When Does Air Quality Affect Preterm Delivery?


Exposure to air pollution during a specific period in a pregnancy is associated with a significant risk of preterm delivery before 37 weeks.

Preterm delivery is a complication that affects as many as 12% of pregnancies. Air pollution is one of the many factors that could be important in the risk for premature labor. In the first weeks of pregnancy, women might not even know that they are indeed pregnant and are, therefore, not able to identify and avoid environmental conditions that could negatively affect the fetus. Air pollution might be difficult to avoid, but there are measures that pregnant women can take to protect their pregnancy, especially if they know the most critical time that pollution affects a growing fetus. A study published in the September 2014 issue of Fertility and Sterility and presented at ASRM 2014 looks at the specific risks of air pollution in very early pregnancy.

A large retrospective cohort study was done to determine the affect pollution might have during 4 separate windows in pregnancy: between weeks 1 and 7, 8 and 14, 15 and 21, and 22 and 28. Information from 223,194 singleton deliveries between 2002 and 2008 from the U.S. Consortium on Safe Labor were analyzed to find those births that occurred before 37 weeks' gestation. Researchers then correlated the 11.7% of deliveries that were defined as preterm with Community Multiscale Air Quality models.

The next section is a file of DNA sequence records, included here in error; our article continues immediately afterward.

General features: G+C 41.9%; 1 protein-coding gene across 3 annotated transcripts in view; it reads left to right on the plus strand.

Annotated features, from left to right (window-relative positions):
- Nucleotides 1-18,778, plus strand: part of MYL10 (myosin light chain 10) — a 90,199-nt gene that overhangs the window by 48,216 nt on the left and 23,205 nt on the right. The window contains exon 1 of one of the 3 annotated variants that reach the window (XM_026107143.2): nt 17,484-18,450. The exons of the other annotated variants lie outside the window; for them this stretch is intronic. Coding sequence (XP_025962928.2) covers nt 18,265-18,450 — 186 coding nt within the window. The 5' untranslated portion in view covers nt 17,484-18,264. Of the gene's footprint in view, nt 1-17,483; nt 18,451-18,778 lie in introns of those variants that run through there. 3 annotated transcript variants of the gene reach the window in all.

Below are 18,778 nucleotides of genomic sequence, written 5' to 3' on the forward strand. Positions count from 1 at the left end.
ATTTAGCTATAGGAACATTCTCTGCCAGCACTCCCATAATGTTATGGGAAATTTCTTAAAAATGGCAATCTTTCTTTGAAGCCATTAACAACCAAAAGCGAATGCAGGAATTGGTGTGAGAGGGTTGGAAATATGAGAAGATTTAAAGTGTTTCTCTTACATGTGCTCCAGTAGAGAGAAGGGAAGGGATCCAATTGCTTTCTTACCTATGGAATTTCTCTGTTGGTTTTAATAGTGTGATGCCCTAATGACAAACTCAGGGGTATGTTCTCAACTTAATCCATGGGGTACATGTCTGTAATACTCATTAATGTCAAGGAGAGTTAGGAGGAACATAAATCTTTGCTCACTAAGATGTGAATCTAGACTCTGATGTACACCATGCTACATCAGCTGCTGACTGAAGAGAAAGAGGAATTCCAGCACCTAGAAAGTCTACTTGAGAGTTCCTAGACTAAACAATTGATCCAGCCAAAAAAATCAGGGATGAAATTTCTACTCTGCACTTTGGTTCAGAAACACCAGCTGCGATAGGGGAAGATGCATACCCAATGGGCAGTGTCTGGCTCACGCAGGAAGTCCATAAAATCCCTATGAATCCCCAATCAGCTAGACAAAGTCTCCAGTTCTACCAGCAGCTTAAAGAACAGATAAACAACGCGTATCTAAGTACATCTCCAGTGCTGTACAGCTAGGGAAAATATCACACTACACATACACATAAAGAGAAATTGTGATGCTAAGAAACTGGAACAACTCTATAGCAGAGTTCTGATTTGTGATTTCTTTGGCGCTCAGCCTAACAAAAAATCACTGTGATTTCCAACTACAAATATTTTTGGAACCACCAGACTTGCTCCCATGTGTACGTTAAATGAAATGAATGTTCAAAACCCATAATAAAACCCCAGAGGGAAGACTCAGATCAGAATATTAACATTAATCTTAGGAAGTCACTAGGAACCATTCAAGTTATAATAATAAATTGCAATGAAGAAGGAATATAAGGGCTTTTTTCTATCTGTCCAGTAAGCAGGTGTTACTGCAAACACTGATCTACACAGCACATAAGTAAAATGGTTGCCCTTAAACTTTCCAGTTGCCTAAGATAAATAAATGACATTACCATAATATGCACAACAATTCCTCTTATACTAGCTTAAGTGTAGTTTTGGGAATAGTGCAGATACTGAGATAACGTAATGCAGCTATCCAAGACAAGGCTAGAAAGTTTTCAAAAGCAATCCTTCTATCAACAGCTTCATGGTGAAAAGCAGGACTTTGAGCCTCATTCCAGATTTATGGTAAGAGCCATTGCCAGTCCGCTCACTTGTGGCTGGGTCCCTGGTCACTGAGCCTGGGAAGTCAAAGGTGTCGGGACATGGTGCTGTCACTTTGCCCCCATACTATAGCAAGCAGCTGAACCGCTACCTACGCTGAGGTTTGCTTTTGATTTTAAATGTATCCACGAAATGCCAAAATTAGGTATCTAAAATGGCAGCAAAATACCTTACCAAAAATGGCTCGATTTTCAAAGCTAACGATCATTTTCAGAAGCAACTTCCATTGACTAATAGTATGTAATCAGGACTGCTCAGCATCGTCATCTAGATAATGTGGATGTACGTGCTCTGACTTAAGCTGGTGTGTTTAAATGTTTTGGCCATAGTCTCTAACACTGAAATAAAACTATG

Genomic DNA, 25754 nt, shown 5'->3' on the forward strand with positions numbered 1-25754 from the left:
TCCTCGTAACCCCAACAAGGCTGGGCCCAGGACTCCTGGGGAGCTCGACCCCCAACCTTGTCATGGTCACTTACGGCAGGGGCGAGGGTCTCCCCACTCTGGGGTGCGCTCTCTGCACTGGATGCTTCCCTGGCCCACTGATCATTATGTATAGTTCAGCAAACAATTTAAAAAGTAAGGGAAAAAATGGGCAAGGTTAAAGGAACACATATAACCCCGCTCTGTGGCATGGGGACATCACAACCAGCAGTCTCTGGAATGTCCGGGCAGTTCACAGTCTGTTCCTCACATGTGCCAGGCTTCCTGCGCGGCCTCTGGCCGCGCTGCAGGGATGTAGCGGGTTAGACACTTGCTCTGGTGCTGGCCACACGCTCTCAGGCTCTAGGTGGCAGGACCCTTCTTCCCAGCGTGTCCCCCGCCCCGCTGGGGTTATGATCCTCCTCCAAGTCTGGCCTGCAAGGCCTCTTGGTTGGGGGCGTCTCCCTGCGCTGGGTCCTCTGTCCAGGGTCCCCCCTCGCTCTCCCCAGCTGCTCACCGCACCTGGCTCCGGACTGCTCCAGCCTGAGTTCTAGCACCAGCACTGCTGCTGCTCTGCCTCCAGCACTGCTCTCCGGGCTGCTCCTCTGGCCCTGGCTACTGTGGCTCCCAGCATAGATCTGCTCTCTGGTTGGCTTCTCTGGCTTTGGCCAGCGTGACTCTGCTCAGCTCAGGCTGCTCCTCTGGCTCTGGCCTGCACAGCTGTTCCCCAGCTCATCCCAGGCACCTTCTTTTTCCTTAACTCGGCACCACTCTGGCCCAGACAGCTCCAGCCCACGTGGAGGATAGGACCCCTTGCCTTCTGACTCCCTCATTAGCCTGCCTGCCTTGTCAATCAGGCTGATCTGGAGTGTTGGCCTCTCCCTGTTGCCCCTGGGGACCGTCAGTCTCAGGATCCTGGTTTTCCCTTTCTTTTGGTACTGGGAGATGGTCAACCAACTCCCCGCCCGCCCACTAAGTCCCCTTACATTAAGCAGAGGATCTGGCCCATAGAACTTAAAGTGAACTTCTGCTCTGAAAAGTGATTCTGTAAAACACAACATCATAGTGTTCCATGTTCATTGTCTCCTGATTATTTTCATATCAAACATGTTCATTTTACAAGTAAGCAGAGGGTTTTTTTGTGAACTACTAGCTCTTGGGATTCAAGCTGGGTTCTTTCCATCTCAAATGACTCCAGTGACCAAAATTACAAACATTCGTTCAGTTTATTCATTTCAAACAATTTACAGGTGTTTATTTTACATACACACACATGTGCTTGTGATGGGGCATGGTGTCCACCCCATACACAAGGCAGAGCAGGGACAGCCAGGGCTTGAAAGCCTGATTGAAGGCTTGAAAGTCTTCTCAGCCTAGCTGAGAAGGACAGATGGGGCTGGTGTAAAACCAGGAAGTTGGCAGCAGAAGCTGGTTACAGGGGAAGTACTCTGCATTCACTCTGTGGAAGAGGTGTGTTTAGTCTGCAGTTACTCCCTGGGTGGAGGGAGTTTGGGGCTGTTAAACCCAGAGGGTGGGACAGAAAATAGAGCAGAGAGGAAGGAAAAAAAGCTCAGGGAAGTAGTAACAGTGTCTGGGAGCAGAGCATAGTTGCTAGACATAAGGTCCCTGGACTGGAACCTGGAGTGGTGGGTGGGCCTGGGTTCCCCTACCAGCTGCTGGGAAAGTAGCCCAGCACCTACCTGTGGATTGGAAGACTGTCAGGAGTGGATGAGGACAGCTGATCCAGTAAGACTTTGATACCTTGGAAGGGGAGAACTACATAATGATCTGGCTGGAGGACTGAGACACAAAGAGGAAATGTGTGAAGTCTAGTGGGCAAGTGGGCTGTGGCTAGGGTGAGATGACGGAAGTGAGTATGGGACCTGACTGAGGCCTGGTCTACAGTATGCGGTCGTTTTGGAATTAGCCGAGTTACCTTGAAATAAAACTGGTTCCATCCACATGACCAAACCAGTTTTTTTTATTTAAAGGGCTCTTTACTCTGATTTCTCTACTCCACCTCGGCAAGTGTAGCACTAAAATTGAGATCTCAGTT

The air quality was found to be similar during the course of the study period and across the defined gestational windows. However, women who were exposed to a peak of a 10 unit change in air pollution during the first gestational window (between 1 and 7 weeks) were more likely to deliver their babies early than those who were not. The air pollutants that researchers concluded had the most effect on this higher risk included small particulate matter (2.5 microns or smaller), big particulate matter (10 microns or smaller), and nitric oxides. No difference was found in the preterm delivery rate between women who had received assisted reproductive technology and those who did not. Exposure to peak air pollution during the other gestational windows was associated with a lower risk of preterm delivery than during the first window.

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